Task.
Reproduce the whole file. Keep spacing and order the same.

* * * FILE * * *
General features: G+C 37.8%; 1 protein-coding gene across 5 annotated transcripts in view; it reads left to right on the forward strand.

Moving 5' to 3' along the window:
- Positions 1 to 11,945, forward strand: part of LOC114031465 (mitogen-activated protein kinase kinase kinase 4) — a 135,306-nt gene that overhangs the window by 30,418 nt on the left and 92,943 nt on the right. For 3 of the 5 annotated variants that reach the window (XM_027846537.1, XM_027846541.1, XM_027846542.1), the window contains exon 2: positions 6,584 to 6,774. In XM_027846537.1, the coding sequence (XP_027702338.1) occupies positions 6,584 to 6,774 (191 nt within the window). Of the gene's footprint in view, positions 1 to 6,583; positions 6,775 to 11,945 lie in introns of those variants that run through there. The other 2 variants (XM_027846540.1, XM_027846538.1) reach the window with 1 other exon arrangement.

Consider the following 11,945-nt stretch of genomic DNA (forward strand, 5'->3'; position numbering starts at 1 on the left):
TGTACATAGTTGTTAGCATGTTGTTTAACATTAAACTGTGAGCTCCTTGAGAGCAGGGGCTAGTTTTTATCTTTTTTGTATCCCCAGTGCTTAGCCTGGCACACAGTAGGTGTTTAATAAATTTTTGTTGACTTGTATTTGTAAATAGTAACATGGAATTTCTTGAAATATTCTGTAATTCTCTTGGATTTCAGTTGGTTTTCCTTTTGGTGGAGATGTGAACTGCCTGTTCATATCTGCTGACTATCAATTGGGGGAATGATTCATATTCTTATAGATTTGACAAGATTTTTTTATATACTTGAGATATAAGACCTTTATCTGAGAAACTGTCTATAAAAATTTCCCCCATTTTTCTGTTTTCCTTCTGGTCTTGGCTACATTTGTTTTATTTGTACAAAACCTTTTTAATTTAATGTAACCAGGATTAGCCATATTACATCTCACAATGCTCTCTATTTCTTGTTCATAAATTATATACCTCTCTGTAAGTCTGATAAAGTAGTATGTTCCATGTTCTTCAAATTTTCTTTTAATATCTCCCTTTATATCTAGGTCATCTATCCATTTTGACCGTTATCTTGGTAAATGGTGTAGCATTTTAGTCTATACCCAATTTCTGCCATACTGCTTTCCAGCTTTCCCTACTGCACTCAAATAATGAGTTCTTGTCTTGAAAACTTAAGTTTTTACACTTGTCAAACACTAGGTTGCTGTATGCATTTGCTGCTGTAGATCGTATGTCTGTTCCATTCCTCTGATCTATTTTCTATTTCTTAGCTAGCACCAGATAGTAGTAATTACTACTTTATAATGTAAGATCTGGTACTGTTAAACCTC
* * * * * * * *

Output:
General features: G+C 37.8%; 1 protein-coding gene across 5 annotated transcripts in view; it reads left to right on the forward strand.

Moving 5' to 3' along the window:
- Positions 1 to 11,945, forward strand: part of LOC114031465 (mitogen-activated protein kinase kinase kinase 4) — a 135,306-nt gene that overhangs the window by 30,418 nt on the left and 92,943 nt on the right. For 3 of the 5 annotated variants that reach the window (XM_027846537.1, XM_027846541.1, XM_027846542.1), the window contains exon 2: positions 6,584 to 6,774. In XM_027846537.1, the coding sequence (XP_027702338.1) occupies positions 6,584 to 6,774 (191 nt within the window). Of the gene's footprint in view, positions 1 to 6,583; positions 6,775 to 11,945 lie in introns of those variants that run through there. The other 2 variants (XM_027846540.1, XM_027846538.1) reach the window with 1 other exon arrangement.

Consider the following 11,945-nt stretch of genomic DNA (forward strand, 5'->3'; position numbering starts at 1 on the left):
TGTACATAGTTGTTAGCATGTTGTTTAACATTAAACTGTGAGCTCCTTGAGAGCAGGGGCTAGTTTTTATCTTTTTTGTATCCCCAGTGCTTAGCCTGGCACACAGTAGGTGTTTAATAAATTTTTGTTGACTTGTATTTGTAAATAGTAACATGGAATTTCTTGAAATATTCTGTAATTCTCTTGGATTTCAGTTGGTTTTCCTTTTGGTGGAGATGTGAACTGCCTGTTCATATCTGCTGACTATCAATTGGGGGAATGATTCATATTCTTATAGATTTGACAAGATTTTTTTATATACTTGAGATATAAGACCTTTATCTGAGAAACTGTCTATAAAAATTTCCCCCATTTTTCTGTTTTCCTTCTGGTCTTGGCTACATTTGTTTTATTTGTACAAAACCTTTTTAATTTAATGTAACCAGGATTAGCCATATTACATCTCACAATGCTCTCTATTTCTTGTTCATAAATTATATACCTCTCTGTAAGTCTGATAAAGTAGTATGTTCCATGTTCTTCAAATTTTCTTTTAATATCTCCCTTTATATCTAGGTCATCTATCCATTTTGACCGTTATCTTGGTAAATGGTGTAGCATTTTAGTCTATACCCAATTTCTGCCATACTGCTTTCCAGCTTTCCCTACTGCACTCAAATAATGAGTTCTTGTCTTGAAAACTTAAGTTTTTACACTTGTCAAACACTAGGTTGCTGTATGCATTTGCTGCTGTAGATCGTATGTCTGTTCCATTCCTCTGATCTATTTTCTATTTCTTAGCTAGCACCAGATAGTAGTAATTACTACTTTATAATGTAAGATCTGGTACTGTTAAACCTC